Besides it's cold, aesthetically uninviting appearance, high intensity blue light at night also has known adverse health issues for humans and nature.
http://www.illinoislighting.org/lightcolor.html

Other than the poor color, the efficacy numbers (lumens of light per watt of electricity) and lifespan look really good, so when they can get the color closer to incandescent (around 3200 degrees Kelvin or less) I'd be more comfortable with tax dollars being spent on it.


Induction has been around for 20 years or so.  Essentially fluorescent, so I suspect the technology is about as developed as it needs to be or is likely to be.  Lets you roll up one of those long tubes into a bulb without the corkscrew.  It may just get skipped over for LED...??

The most common color temps for induction lamps are 3500k, 4100k, 5000k, and 6500k.  Ought to be something for just about everyone in that mix.


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“When you wage war on the public schools, you're attacking the mortar that holds the community together. You're not a conservative, you're a vandal.”    - Garrison Keillor

Use it up, wear it out, make it do, or do without.

What you do speaks so loud, I cannot hear what you say.
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« Reply #160 on: October 24, 2011, 12:43:59 pm »

I'd be more comfortable with tax dollars being spent on it.

Quote
The project comes at a cost of about $1.1 million and will be funded through a grant from the U.S. Department of Energy, Gilbert management assistant Kenichi Maruyama said.


A grant from the DOE is tax dollars.
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patric
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« Reply #161 on: October 24, 2011, 09:53:39 pm »


Induction has been around for 20 years or so.  Essentially fluorescent, so I suspect the technology is about as developed as it needs to be or is likely to be.  Lets you roll up one of those long tubes into a bulb without the corkscrew.  It may just get skipped over for LED...??

LEDs have been around since the mid '60's, and are still evolving.
Like Induction, they are currently most efficient at the least desirable color temperatures, so maximum lumens-per-watt at a comfortable color still remains the holy grail of lighting.
It will happen, though, as long as the market drives it.
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"Tulsa will lay off police and firemen before we will cut back on unnecessarily wasteful streetlights."  -- March 18, 2009 TulsaNow Forum
patric
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« Reply #162 on: October 28, 2011, 12:09:31 pm »

Wonder if this travesty is part of the Mayors vaunted "energy efficiency" initiative?   Roll Eyes

Today:
TULSA, Oklahoma -- The City of Tulsa uses a lot of energy each year, and a new study shows some of that it wasted.
The city hired an auditor to go over the utility bills, and then figure out where energy dollars are being wasted. The Mayor says the savings will start right away.


Somehow, Im skeptical....
Now if the mayor announced he was re-thinking the deal with AEP to install more energy-wasting streetlights on long stretches of empty roads...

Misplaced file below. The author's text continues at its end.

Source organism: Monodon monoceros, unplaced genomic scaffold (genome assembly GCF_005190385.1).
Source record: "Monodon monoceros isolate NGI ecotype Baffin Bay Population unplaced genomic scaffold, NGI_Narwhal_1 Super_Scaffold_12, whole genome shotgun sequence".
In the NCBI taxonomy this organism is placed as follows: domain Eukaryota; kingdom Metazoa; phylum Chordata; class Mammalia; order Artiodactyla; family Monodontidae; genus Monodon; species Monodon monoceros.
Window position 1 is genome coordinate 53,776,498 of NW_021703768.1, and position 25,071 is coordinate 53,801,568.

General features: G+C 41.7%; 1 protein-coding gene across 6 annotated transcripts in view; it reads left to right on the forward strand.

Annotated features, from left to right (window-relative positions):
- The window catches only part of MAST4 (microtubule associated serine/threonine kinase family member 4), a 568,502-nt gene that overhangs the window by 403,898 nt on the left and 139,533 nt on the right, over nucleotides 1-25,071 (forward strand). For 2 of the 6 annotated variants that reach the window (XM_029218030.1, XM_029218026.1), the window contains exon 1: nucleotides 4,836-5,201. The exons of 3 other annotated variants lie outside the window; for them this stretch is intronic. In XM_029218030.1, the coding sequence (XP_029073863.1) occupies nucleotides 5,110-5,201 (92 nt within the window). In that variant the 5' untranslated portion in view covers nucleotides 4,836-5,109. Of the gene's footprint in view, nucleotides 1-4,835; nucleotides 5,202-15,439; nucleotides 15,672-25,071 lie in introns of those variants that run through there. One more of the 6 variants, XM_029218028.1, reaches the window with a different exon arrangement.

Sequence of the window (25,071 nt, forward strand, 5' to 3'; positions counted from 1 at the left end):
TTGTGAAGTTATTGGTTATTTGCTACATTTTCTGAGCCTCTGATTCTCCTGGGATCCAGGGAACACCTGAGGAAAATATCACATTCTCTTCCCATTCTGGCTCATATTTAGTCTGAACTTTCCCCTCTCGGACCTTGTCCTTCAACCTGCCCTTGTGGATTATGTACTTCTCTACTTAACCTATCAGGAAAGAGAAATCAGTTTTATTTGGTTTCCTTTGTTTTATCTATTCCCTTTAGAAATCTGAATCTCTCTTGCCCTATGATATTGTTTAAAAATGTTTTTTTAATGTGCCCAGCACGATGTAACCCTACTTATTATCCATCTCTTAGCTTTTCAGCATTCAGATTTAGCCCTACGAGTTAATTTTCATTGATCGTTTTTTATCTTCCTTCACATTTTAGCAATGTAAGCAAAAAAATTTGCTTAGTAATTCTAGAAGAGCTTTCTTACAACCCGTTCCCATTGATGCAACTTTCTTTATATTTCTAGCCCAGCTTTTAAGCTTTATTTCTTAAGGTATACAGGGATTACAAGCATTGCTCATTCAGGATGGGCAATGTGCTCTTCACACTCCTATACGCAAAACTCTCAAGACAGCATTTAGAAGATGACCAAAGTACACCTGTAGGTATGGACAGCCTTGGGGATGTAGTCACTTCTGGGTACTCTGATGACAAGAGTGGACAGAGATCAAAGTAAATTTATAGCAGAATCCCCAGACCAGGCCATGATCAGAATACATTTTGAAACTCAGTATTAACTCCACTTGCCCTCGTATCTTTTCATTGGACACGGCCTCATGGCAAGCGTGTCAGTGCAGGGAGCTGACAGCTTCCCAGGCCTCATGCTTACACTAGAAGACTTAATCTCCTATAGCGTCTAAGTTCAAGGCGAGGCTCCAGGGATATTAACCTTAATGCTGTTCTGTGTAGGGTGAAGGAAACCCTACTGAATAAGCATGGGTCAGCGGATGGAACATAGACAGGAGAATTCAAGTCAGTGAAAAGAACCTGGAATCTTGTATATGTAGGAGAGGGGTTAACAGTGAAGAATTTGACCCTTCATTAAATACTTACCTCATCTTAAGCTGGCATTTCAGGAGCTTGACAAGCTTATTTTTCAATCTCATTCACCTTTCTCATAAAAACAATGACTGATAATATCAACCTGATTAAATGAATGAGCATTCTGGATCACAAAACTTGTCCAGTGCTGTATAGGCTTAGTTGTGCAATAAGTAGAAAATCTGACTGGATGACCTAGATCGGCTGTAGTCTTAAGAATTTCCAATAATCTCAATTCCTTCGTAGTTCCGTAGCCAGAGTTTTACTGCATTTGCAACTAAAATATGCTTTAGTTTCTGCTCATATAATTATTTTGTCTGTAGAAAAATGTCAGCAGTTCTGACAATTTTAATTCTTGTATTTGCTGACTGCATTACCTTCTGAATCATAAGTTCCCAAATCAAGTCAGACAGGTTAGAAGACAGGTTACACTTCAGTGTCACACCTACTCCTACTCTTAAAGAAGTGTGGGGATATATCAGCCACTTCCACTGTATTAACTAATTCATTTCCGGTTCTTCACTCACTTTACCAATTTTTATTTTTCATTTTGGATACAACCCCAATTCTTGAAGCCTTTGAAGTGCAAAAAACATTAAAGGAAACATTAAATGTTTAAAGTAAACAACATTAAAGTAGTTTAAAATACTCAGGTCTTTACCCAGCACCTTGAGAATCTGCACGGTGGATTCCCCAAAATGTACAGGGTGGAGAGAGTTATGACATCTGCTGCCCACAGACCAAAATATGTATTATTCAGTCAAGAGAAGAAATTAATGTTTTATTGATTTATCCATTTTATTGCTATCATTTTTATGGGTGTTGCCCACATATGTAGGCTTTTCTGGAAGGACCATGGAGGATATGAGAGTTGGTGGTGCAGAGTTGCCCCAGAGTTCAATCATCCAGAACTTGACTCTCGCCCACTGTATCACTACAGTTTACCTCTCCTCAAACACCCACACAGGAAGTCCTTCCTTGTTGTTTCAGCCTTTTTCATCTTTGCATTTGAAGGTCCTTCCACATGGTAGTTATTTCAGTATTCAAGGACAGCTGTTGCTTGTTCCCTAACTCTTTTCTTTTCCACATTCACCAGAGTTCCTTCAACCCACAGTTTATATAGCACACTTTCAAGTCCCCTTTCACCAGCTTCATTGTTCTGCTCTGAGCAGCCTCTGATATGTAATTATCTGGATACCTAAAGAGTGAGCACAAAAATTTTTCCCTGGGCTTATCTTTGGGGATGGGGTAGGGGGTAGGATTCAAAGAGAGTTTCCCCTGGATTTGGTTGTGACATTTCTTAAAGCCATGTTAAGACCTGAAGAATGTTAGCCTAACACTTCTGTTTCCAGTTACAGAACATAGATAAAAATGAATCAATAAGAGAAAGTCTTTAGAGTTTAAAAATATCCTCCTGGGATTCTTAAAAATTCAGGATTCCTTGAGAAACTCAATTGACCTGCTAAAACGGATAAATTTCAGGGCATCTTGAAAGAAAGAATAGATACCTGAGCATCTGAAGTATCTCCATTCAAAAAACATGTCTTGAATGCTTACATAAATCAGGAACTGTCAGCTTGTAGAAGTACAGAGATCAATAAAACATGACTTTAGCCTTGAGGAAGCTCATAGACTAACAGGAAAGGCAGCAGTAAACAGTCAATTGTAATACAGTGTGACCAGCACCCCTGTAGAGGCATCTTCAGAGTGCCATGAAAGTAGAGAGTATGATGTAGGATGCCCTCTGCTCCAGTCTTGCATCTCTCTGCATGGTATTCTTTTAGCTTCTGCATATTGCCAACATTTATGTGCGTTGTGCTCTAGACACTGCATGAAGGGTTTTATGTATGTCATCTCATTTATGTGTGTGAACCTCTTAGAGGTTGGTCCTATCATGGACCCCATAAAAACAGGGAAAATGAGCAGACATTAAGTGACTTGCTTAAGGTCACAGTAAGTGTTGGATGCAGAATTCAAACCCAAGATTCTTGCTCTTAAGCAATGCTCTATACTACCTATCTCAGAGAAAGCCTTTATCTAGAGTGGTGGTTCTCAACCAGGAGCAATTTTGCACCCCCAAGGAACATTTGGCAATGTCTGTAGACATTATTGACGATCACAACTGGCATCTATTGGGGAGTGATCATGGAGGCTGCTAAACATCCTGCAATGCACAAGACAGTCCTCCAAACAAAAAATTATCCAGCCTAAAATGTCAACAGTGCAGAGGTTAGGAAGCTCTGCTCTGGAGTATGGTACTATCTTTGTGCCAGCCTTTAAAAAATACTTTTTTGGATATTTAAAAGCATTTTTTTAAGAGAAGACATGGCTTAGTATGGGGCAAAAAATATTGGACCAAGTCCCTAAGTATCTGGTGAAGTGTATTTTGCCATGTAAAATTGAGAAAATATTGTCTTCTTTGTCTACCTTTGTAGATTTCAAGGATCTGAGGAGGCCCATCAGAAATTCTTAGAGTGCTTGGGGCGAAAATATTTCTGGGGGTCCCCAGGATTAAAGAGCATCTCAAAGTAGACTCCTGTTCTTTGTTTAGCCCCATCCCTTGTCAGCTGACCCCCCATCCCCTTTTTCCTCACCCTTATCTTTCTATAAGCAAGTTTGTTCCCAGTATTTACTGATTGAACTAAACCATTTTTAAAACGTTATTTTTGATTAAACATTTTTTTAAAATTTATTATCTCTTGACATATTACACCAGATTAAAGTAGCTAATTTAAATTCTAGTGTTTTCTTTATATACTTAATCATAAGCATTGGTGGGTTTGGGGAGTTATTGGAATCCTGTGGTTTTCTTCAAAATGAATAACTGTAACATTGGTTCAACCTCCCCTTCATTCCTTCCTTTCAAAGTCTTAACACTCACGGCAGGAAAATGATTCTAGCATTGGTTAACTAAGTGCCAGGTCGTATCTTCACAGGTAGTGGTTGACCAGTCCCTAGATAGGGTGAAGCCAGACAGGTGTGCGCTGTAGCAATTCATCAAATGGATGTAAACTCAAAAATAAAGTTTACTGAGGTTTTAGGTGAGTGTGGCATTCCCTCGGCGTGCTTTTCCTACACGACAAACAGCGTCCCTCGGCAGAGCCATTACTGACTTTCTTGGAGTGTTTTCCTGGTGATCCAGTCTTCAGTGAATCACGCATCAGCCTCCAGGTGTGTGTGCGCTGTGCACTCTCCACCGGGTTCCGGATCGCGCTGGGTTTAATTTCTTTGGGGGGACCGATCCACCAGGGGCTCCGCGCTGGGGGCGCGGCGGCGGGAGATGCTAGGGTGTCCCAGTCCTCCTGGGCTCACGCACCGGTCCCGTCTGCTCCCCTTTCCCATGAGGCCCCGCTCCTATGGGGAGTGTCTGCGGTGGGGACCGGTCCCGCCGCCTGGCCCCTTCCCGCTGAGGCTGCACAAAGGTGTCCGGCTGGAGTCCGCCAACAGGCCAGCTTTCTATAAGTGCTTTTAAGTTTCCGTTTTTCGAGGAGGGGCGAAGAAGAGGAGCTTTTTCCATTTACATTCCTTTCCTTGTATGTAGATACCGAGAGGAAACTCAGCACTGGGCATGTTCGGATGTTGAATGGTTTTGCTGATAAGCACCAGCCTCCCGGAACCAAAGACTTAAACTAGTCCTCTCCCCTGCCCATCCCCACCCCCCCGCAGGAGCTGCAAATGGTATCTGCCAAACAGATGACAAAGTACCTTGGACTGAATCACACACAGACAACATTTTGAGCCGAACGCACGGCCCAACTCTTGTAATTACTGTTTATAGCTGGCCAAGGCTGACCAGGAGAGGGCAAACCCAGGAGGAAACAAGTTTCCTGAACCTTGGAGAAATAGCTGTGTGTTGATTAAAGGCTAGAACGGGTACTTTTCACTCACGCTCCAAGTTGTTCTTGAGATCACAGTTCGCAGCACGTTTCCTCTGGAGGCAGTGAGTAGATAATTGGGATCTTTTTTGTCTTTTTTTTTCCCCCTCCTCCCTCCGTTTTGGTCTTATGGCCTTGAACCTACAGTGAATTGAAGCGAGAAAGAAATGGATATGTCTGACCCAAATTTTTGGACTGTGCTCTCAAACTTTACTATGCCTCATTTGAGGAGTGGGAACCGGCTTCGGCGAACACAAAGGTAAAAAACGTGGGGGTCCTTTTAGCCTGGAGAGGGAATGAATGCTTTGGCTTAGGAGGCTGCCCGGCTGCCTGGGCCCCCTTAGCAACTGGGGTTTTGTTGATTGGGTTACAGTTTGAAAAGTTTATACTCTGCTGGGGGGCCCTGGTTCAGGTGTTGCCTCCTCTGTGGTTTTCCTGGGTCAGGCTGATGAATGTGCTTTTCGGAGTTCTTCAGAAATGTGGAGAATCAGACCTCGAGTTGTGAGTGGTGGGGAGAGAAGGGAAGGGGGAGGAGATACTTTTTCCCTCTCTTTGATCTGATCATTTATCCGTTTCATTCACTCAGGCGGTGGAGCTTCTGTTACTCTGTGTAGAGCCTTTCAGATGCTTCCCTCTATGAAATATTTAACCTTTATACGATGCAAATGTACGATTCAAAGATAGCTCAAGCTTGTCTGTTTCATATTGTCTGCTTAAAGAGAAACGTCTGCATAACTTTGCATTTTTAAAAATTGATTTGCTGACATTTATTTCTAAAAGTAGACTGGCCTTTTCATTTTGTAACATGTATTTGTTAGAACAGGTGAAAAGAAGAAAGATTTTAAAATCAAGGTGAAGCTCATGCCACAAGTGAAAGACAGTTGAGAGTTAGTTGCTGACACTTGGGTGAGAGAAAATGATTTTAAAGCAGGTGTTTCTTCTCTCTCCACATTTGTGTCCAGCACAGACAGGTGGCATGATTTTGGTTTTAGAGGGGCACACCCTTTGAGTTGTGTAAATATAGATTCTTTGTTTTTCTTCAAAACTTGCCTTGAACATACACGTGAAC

...or at least started leaning more towards energy efficient, lower-wattage shielded lights...
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"Tulsa will lay off police and firemen before we will cut back on unnecessarily wasteful streetlights."  -- March 18, 2009 TulsaNow Forum
patric
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« Reply #163 on: October 29, 2011, 05:33:23 pm »

patric, just curious about your thoughts about induction lights for street lights.

Now this induction luminaire looks promising:

http://www.mhtlighting.com/products/roadway

    100,000 Hour Product Lifespan (IESNA)
    10 year OR 60,000 Hour Warranty
    High Pressure Die-Cast Aluminum Housing
    Clear Tempered Glass Lens (get the flat lens instead of drop lens)
    Type 3 Distribution, Qualifies for IDA Dark Sky full Cutoff
    Dimmability, 2-way Communication
    Instant On, Flicker Free, Minimum Light Loss
    100W – 400W Square Tubular Induction Lamp
    Color Temps available: 3000-5000k (you want the 3000K version)
http://www.mhtlighting.com/pdfs/products/specifications/SpecSheet_MHT_Street_Roadway_Roadway.pdf

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"Tulsa will lay off police and firemen before we will cut back on unnecessarily wasteful streetlights."  -- March 18, 2009 TulsaNow Forum
heironymouspasparagus
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« Reply #164 on: October 30, 2011, 07:56:58 pm »

Lighting is a piddly little piece of the puzzle.  Electric motors and losses on the grid account for around 75% of electrical power consumption in this country.  Make the motors 25% more efficient (variable frequency drives) and add more wire to the grid transmission lines and you would could make a real difference.  But hey,... since we can't (won't) do what really counts, let's worry about light bulbs....


Now, don't let the above give you the wrong impression - I like the idea of cutting power in light bulbs.  The incandescent bulbs I used to have put a lot of heat into the space that had to be taken out by an ancient A/C system.  They are all CFL now. 

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“When you wage war on the public schools, you're attacking the mortar that holds the community together. You're not a conservative, you're a vandal.”    - Garrison Keillor

Use it up, wear it out, make it do, or do without.

What you do speaks so loud, I cannot hear what you say.